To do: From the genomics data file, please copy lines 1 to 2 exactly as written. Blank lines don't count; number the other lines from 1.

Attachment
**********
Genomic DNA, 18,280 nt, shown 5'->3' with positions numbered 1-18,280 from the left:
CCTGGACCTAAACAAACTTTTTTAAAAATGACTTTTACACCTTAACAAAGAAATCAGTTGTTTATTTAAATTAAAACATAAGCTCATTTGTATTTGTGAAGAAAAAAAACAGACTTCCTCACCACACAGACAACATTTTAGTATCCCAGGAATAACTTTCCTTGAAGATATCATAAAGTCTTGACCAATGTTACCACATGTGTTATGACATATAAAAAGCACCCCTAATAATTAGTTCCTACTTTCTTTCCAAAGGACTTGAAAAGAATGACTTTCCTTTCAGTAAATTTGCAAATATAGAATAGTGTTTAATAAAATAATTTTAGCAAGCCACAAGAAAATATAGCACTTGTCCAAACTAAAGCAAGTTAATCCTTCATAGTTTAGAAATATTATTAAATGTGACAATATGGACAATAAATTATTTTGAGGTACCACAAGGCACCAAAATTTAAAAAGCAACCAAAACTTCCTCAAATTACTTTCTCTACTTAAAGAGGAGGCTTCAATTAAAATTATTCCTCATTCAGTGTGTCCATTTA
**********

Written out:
Genomic DNA, 18,280 nt, shown 5'->3' with positions numbered 1-18,280 from the left:
CCTGGACCTAAACAAACTTTTTTAAAAATGACTTTTACACCTTAACAAAGAAATCAGTTGTTTATTTAAATTAAAACATAAGCTCATTTGTATTTGTGAAGAAAAAAAACAGACTTCCTCACCACACAGACAACATTTTAGTATCCCAGGAATAACTTTCCTTGAAGATATCATAAAGTCTTGACCAATGTTACCACATGTGTTATGACATATAAAAAGCACCCCTAATAATTAGTTCCTACTTTCTTTCCAAAGGACTTGAAAAGAATGACTTTCCTTTCAGTAAATTTGCAAATATAGAATAGTGTTTAATAAAATAATTTTAGCAAGCCACAAGAAAATATAGCACTTGTCCAAACTAAAGCAAGTTAATCCTTCATAGTTTAGAAATATTATTAAATGTGACAATATGGACAATAAATTATTTTGAGGTACCACAAGGCACCAAAATTTAAAAAGCAACCAAAACTTCCTCAAATTACTTTCTCTACTTAAAGAGGAGGCTTCAATTAAAATTATTCCTCATTCAGTGTGTCCATTTA